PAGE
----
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CHS5, a gene involved in chitin synthesis and mating in Saccharomyces cerevisiae.

Authors
  • Santos, B1
  • Duran, A
  • Valdivieso, M H
  • 1 Instituto de Microbiología Bioqúimica, Consejo Superior de Investigaciones Científicas/Universidad de Salamanca, Spain. , (Spain)
Type
Published Article
Journal
Molecular and cellular biology
Publication Date
May 01, 1997
Volume
17
Issue
5
Pages
2485–2496
Identifiers
PMID: 9111317
Source
Medline
License
Unknown

Abstract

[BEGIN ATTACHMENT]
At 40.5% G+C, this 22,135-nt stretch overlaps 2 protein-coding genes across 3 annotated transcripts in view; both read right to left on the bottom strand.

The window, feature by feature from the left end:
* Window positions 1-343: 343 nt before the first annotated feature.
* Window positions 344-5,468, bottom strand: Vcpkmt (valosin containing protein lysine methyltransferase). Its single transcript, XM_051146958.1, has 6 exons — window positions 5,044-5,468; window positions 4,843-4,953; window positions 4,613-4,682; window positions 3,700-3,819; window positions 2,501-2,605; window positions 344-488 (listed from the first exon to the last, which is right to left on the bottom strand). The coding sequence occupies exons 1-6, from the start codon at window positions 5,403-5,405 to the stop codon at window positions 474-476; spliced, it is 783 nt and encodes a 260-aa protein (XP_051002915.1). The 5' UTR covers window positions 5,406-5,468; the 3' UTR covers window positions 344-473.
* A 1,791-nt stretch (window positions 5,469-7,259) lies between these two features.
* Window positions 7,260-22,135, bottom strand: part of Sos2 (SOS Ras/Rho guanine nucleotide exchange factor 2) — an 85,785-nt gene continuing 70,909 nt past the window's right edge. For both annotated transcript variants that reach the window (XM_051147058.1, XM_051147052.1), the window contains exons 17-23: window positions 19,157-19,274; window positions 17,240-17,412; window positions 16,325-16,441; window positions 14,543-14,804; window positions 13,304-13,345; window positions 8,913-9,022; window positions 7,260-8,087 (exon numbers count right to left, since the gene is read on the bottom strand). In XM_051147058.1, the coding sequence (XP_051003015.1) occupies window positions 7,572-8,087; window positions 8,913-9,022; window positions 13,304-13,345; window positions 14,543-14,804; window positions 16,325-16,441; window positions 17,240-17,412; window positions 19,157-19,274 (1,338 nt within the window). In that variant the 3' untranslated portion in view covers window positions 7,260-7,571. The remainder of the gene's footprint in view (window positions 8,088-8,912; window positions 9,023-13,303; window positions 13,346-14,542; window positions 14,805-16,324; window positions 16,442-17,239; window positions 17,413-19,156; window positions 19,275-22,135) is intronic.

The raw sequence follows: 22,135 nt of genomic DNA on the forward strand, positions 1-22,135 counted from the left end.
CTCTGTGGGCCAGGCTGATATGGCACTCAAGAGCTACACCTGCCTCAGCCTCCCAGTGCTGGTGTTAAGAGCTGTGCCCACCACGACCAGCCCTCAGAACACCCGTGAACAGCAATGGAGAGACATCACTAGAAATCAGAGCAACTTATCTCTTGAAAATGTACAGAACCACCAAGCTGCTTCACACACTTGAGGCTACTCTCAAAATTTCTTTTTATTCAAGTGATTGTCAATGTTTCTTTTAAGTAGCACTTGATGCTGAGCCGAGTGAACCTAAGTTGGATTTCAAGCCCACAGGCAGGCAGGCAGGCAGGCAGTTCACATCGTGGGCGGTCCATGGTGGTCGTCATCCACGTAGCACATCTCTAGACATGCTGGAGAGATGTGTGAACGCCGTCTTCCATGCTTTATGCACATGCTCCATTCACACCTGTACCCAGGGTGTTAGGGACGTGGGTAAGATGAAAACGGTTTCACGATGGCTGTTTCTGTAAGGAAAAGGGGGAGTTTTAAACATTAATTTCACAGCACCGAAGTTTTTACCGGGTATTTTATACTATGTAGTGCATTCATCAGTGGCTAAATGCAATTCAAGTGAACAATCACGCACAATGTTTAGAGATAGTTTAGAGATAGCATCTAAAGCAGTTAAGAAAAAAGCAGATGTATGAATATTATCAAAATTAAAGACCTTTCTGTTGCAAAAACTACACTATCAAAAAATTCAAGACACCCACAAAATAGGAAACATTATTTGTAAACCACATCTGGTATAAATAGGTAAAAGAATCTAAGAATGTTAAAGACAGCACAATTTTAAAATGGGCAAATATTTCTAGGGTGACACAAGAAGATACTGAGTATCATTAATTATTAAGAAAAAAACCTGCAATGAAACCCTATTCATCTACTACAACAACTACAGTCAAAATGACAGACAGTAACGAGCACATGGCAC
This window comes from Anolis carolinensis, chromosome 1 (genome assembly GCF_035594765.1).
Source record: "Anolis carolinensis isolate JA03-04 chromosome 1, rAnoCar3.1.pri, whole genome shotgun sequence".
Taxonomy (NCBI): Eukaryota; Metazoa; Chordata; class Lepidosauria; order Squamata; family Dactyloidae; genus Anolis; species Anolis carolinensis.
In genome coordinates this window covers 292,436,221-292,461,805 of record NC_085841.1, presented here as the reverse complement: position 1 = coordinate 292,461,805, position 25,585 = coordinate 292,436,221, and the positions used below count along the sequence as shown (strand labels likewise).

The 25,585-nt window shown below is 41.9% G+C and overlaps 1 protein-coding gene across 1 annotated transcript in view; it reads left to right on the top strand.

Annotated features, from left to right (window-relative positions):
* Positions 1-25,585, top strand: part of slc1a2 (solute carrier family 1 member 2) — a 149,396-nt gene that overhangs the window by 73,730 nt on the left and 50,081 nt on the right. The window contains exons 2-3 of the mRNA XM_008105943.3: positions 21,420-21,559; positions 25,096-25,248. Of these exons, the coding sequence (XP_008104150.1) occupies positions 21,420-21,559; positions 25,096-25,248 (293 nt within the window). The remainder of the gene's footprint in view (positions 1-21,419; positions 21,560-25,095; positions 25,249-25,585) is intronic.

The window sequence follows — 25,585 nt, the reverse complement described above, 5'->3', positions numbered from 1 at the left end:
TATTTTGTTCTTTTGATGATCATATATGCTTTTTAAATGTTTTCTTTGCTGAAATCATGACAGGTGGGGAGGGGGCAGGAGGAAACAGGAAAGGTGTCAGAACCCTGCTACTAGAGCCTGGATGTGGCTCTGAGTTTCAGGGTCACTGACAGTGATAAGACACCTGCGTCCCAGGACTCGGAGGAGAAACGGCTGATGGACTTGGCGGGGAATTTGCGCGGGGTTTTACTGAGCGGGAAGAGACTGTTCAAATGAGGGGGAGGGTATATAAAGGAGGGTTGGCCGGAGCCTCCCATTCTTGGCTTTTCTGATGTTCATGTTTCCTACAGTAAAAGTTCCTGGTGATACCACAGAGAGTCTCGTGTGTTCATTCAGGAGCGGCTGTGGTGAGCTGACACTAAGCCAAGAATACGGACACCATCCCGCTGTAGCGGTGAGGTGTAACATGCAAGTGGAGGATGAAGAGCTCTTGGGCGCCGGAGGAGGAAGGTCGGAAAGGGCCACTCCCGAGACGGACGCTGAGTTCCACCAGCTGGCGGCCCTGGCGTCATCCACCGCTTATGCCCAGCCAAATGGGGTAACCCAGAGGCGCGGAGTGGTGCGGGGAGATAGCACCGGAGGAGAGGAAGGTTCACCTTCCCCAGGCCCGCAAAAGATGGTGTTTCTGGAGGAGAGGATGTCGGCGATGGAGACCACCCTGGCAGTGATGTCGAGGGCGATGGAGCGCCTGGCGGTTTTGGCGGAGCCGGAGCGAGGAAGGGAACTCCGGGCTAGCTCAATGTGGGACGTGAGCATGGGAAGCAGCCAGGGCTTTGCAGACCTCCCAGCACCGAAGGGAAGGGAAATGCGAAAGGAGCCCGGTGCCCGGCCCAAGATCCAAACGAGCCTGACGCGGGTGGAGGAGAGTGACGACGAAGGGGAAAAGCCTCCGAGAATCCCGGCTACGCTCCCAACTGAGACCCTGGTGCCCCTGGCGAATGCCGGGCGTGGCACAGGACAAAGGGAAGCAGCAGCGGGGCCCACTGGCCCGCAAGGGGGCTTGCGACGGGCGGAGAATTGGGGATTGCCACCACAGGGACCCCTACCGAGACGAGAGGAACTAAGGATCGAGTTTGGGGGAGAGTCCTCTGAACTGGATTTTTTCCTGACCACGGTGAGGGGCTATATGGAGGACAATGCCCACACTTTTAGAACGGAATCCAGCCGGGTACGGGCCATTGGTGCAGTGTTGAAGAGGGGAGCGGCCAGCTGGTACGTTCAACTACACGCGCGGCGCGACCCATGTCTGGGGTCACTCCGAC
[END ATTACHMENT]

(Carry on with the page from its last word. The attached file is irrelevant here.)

The CHS5 locus of Saccharomyces cerevisiae is important for wild-type levels of chitin synthase III activity. chs5 cells have reduced levels of this activity. To further understand the role of CHS5 in yeast, the CHS5 gene was cloned by complementation of the Calcofluor resistance phenotype of a chs5 mutant. Transformation of the mutant with a plasmid carrying CHS5 restored Calcofluor sensitivity, wild-type cell wall chitin levels, and chitin synthase III activity levels. DNA sequence analysis reveals that CHS5 encodes a unique polypeptide of 671 amino acids with a molecular mass of 73,642 Da. The predicted sequence shows a heptapeptide repeated 10 times, a carboxy-terminal lysine-rich tail, and some similarity to neurofilament proteins. The effects of deletion of CHS5 indicate that it is not essential for yeast cell growth; however, it is important for mating. Deletion of CHS3, the presumptive structural gene for chitin synthase III activity, results in a modest decrease in mating efficiency, whereas chs5delta cells exhibit a much stronger mating defect. However, chs5 cells produce more chitin than chs3 mutants, indicating that CHS5 plays a role in other processes besides chitin synthesis. Analysis of mating mixtures of chs5 cells reveals that cells agglutinate and make contact but fail to undergo cell fusion. The chs5 mating defect can be partially rescued by FUS1 and/or FUS2, two genes which have been implicated previously in cell fusion, but not by FUS3. In addition, mating efficiency is much lower in fus1 fus2 x chs5 than in fus1 fus2 x wild type crosses. Our results indicate that Chs5p plays an important role in the cell fusion step of mating.

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